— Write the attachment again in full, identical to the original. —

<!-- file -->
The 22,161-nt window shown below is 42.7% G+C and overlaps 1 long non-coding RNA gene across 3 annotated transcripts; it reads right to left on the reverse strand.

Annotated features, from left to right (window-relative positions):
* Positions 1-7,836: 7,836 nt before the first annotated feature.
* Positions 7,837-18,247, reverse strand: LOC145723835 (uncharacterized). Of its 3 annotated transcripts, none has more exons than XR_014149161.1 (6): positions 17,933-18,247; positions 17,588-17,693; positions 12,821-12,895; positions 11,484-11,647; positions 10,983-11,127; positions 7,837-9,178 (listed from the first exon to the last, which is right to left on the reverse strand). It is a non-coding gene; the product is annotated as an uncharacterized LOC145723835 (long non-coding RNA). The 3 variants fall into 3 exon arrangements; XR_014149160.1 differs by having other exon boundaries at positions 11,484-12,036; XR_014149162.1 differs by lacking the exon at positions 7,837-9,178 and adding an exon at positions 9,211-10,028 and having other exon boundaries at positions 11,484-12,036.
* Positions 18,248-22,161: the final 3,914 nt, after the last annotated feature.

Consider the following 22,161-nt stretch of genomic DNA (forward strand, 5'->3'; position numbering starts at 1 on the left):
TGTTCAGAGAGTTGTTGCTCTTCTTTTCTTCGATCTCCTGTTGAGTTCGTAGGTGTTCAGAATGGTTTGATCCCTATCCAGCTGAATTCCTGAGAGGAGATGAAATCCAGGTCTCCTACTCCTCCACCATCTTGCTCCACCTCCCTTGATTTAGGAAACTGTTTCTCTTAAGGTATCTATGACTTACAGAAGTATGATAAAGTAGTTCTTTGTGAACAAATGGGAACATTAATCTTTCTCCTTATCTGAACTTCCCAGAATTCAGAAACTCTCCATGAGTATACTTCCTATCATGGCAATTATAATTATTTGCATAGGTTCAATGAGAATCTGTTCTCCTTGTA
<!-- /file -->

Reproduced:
The 22,161-nt window shown below is 42.7% G+C and overlaps 1 long non-coding RNA gene across 3 annotated transcripts; it reads right to left on the reverse strand.

Annotated features, from left to right (window-relative positions):
* Positions 1-7,836: 7,836 nt before the first annotated feature.
* Positions 7,837-18,247, reverse strand: LOC145723835 (uncharacterized). Of its 3 annotated transcripts, none has more exons than XR_014149161.1 (6): positions 17,933-18,247; positions 17,588-17,693; positions 12,821-12,895; positions 11,484-11,647; positions 10,983-11,127; positions 7,837-9,178 (listed from the first exon to the last, which is right to left on the reverse strand). It is a non-coding gene; the product is annotated as an uncharacterized LOC145723835 (long non-coding RNA). The 3 variants fall into 3 exon arrangements; XR_014149160.1 differs by having other exon boundaries at positions 11,484-12,036; XR_014149162.1 differs by lacking the exon at positions 7,837-9,178 and adding an exon at positions 9,211-10,028 and having other exon boundaries at positions 11,484-12,036.
* Positions 18,248-22,161: the final 3,914 nt, after the last annotated feature.

Consider the following 22,161-nt stretch of genomic DNA (forward strand, 5'->3'; position numbering starts at 1 on the left):
TGTTCAGAGAGTTGTTGCTCTTCTTTTCTTCGATCTCCTGTTGAGTTCGTAGGTGTTCAGAATGGTTTGATCCCTATCCAGCTGAATTCCTGAGAGGAGATGAAATCCAGGTCTCCTACTCCTCCACCATCTTGCTCCACCTCCCTTGATTTAGGAAACTGTTTCTCTTAAGGTATCTATGACTTACAGAAGTATGATAAAGTAGTTCTTTGTGAACAAATGGGAACATTAATCTTTCTCCTTATCTGAACTTCCCAGAATTCAGAAACTCTCCATGAGTATACTTCCTATCATGGCAATTATAATTATTTGCATAGGTTCAATGAGAATCTGTTCTCCTTGTA